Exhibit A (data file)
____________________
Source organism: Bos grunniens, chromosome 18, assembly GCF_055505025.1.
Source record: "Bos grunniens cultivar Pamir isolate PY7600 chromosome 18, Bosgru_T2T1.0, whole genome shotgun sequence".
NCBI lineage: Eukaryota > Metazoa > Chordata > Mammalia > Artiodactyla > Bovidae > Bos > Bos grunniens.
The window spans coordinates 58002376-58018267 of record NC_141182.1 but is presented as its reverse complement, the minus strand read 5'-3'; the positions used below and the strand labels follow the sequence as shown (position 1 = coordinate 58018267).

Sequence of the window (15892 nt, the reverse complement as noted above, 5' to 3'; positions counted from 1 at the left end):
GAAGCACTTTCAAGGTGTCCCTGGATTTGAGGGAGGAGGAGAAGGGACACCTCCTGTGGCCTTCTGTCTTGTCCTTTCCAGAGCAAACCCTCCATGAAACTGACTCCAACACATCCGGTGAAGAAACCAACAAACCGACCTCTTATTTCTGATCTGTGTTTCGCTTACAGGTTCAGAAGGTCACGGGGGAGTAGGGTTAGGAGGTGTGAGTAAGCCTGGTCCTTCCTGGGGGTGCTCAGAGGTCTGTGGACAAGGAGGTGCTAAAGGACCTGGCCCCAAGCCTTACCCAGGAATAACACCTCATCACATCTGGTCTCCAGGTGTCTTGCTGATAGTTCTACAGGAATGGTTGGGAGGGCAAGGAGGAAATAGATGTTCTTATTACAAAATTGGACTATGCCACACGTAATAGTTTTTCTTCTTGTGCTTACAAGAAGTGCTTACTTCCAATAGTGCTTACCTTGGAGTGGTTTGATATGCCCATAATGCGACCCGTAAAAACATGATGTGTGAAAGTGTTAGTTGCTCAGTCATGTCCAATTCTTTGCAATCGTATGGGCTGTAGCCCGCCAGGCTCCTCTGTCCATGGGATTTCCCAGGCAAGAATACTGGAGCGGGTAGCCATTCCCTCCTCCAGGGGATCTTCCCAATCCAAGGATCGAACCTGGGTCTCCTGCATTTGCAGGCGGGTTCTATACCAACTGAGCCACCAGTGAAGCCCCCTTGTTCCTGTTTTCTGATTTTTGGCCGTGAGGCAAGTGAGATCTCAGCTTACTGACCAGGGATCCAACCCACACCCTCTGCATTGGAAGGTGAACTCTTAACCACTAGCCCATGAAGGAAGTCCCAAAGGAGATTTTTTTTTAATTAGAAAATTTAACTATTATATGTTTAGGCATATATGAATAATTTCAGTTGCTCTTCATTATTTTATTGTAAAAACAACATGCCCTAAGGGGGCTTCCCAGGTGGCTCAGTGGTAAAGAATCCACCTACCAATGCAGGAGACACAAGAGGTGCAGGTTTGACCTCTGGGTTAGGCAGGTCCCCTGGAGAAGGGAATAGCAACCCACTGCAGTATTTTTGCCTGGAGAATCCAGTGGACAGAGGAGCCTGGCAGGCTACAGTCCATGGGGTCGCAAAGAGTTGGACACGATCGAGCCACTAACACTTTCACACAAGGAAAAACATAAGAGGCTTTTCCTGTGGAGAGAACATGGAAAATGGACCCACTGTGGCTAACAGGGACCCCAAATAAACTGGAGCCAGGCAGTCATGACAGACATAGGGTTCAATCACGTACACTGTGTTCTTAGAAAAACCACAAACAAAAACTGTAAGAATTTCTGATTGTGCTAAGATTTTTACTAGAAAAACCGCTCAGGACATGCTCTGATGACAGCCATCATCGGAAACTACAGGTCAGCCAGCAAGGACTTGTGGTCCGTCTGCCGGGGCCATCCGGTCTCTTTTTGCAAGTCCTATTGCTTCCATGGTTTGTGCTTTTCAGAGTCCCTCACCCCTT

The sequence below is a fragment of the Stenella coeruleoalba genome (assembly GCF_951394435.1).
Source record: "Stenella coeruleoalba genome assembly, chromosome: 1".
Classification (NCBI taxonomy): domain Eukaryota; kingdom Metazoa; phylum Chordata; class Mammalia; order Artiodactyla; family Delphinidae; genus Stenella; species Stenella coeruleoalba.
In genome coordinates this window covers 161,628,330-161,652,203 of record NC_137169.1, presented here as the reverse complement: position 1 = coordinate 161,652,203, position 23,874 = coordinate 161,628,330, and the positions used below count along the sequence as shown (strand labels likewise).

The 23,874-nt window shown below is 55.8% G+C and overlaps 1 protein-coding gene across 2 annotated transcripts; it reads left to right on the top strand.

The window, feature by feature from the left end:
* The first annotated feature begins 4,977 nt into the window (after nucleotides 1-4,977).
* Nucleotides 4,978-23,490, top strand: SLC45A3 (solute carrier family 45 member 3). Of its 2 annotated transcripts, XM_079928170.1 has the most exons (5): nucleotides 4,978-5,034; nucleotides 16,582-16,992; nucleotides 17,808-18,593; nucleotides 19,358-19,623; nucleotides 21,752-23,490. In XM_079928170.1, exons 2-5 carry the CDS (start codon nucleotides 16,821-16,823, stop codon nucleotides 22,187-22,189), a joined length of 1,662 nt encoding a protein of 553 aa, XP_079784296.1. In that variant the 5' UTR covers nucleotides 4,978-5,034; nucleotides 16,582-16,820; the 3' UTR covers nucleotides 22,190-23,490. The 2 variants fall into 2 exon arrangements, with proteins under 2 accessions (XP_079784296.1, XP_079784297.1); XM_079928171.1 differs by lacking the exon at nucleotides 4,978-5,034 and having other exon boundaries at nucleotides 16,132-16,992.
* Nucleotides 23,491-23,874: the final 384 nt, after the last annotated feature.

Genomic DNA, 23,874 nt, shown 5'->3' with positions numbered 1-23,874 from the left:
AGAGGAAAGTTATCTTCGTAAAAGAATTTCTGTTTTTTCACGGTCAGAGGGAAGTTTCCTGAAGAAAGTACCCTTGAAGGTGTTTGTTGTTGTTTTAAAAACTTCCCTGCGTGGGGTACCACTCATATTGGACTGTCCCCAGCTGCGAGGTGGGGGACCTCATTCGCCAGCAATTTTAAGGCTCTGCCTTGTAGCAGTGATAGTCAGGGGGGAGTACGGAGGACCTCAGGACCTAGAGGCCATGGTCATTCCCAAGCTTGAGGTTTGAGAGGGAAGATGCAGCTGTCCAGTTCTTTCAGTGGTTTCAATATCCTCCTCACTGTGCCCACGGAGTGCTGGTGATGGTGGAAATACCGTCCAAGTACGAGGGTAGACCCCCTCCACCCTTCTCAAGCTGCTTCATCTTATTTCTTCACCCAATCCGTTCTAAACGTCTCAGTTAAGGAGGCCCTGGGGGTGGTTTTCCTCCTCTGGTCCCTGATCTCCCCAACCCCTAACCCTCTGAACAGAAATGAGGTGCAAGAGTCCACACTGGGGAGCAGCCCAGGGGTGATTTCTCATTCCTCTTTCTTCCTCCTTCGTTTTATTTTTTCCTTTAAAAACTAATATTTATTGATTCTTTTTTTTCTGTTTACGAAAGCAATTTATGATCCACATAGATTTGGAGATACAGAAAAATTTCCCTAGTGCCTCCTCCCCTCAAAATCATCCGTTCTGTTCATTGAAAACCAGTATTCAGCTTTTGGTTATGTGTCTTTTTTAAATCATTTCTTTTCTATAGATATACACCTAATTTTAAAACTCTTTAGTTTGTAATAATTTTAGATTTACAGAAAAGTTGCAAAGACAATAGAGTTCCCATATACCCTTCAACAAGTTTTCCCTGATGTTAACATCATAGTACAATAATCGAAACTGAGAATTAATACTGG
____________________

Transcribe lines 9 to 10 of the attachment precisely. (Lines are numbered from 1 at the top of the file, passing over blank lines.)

Classification (NCBI taxonomy): domain Eukaryota; kingdom Metazoa; phylum Chordata; class Mammalia; order Artiodactyla; family Delphinidae; genus Stenella; species Stenella coeruleoalba.
In genome coordinates this window covers 161,628,330-161,652,203 of record NC_137169.1, presented here as the reverse complement: position 1 = coordinate 161,652,203, position 23,874 = coordinate 161,628,330, and the positions used below count along the sequence as shown (strand labels likewise).